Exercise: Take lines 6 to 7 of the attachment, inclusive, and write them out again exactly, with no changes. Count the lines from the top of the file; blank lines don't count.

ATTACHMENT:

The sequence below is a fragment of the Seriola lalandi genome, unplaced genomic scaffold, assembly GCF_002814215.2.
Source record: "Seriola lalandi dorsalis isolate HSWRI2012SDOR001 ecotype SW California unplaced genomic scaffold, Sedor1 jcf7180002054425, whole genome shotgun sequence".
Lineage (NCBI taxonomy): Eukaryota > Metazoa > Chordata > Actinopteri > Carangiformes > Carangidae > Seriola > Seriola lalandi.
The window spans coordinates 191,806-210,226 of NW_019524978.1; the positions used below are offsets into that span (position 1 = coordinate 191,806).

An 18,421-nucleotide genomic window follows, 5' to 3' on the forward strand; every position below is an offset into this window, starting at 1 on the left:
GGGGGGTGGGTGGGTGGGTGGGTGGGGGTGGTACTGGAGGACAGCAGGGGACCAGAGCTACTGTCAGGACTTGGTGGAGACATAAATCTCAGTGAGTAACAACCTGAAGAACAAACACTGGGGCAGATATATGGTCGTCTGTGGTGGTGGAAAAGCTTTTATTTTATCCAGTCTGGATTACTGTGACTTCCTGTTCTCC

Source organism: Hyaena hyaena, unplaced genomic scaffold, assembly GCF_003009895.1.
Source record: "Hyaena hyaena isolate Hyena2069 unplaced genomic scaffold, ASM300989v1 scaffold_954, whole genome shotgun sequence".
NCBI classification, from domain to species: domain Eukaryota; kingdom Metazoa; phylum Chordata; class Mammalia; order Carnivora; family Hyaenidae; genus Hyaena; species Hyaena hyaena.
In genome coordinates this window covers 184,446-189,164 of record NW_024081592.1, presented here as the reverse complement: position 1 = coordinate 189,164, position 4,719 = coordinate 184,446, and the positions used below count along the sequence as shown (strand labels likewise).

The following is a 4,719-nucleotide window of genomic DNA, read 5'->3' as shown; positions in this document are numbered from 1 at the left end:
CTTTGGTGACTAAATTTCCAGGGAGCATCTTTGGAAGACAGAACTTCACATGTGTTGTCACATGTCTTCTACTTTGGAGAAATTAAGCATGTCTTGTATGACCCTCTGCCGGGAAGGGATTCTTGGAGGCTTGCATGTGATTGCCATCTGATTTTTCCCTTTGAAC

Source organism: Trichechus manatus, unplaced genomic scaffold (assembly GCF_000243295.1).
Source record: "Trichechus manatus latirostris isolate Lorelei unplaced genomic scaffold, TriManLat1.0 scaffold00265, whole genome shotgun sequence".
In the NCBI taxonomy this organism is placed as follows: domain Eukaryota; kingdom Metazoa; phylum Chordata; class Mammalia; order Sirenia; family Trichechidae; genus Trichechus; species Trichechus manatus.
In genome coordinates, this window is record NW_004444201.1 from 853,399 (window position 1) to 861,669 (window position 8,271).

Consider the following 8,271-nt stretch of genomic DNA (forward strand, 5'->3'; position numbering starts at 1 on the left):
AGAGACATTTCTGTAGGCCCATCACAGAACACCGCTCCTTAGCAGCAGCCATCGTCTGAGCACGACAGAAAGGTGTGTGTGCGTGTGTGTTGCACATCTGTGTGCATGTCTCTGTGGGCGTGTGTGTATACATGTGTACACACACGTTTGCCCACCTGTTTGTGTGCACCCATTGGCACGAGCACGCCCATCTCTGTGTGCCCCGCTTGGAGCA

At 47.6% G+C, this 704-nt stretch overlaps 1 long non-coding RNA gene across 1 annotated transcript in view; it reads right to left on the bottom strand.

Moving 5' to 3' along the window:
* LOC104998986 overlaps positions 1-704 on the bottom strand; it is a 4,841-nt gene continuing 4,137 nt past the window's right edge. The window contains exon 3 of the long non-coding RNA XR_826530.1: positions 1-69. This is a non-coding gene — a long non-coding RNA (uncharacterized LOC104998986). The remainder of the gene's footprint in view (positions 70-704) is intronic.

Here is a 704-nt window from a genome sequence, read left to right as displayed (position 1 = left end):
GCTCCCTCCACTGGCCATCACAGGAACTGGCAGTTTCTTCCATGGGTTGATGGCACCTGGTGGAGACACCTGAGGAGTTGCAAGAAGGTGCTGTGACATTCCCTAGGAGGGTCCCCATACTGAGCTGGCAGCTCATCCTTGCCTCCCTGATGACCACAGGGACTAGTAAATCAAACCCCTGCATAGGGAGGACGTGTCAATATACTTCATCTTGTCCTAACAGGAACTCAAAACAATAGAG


GGGGGGTGGGTGGGTGGGTGGGTGGGGGTGGTACTGGAGGACAGCAGGGGACCAGAGCTACTGTCAGGACTTGGTGGAGACATAAATCTCAGTGAGTAACAACCTGAAGAACAAACACTGGGGCAGATATATGGTCGTCTGTGGTGGTGGAAAAGCTTTTATTTTATCCAGTCTGGATTACTGTGACTTCCTGTTCTCC

Source organism: Hyaena hyaena, unplaced genomic scaffold, assembly GCF_003009895.1.